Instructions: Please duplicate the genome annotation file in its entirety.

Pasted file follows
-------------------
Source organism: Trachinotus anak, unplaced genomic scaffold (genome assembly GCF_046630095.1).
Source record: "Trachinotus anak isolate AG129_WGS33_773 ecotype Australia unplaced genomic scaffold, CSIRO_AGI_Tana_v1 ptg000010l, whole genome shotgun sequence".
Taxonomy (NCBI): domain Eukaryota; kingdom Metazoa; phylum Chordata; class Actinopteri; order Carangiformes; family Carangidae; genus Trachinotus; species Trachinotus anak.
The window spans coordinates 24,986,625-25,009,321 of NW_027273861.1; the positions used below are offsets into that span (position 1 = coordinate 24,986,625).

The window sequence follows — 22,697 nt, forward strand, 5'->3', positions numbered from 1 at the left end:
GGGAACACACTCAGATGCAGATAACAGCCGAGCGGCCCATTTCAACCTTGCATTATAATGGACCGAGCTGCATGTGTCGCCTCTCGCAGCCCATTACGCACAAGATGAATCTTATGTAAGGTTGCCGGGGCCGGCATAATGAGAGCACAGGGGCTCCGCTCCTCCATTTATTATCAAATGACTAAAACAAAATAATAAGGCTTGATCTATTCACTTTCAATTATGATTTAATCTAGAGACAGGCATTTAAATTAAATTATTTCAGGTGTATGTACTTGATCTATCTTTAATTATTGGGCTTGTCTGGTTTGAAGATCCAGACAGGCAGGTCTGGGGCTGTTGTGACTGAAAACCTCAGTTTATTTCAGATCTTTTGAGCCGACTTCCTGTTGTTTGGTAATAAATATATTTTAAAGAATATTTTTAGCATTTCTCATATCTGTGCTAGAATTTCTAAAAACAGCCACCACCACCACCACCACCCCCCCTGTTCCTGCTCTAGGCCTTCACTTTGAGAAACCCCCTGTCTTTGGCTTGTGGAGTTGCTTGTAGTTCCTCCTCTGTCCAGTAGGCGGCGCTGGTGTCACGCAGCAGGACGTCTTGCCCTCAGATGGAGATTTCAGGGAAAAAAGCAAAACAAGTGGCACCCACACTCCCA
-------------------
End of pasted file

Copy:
Source organism: Trachinotus anak, unplaced genomic scaffold (genome assembly GCF_046630095.1).
Source record: "Trachinotus anak isolate AG129_WGS33_773 ecotype Australia unplaced genomic scaffold, CSIRO_AGI_Tana_v1 ptg000010l, whole genome shotgun sequence".
Taxonomy (NCBI): domain Eukaryota; kingdom Metazoa; phylum Chordata; class Actinopteri; order Carangiformes; family Carangidae; genus Trachinotus; species Trachinotus anak.
The window spans coordinates 24,986,625-25,009,321 of NW_027273861.1; the positions used below are offsets into that span (position 1 = coordinate 24,986,625).

The window sequence follows — 22,697 nt, forward strand, 5'->3', positions numbered from 1 at the left end:
GGGAACACACTCAGATGCAGATAACAGCCGAGCGGCCCATTTCAACCTTGCATTATAATGGACCGAGCTGCATGTGTCGCCTCTCGCAGCCCATTACGCACAAGATGAATCTTATGTAAGGTTGCCGGGGCCGGCATAATGAGAGCACAGGGGCTCCGCTCCTCCATTTATTATCAAATGACTAAAACAAAATAATAAGGCTTGATCTATTCACTTTCAATTATGATTTAATCTAGAGACAGGCATTTAAATTAAATTATTTCAGGTGTATGTACTTGATCTATCTTTAATTATTGGGCTTGTCTGGTTTGAAGATCCAGACAGGCAGGTCTGGGGCTGTTGTGACTGAAAACCTCAGTTTATTTCAGATCTTTTGAGCCGACTTCCTGTTGTTTGGTAATAAATATATTTTAAAGAATATTTTTAGCATTTCTCATATCTGTGCTAGAATTTCTAAAAACAGCCACCACCACCACCACCACCCCCCCTGTTCCTGCTCTAGGCCTTCACTTTGAGAAACCCCCTGTCTTTGGCTTGTGGAGTTGCTTGTAGTTCCTCCTCTGTCCAGTAGGCGGCGCTGGTGTCACGCAGCAGGACGTCTTGCCCTCAGATGGAGATTTCAGGGAAAAAAGCAAAACAAGTGGCACCCACACTCCCA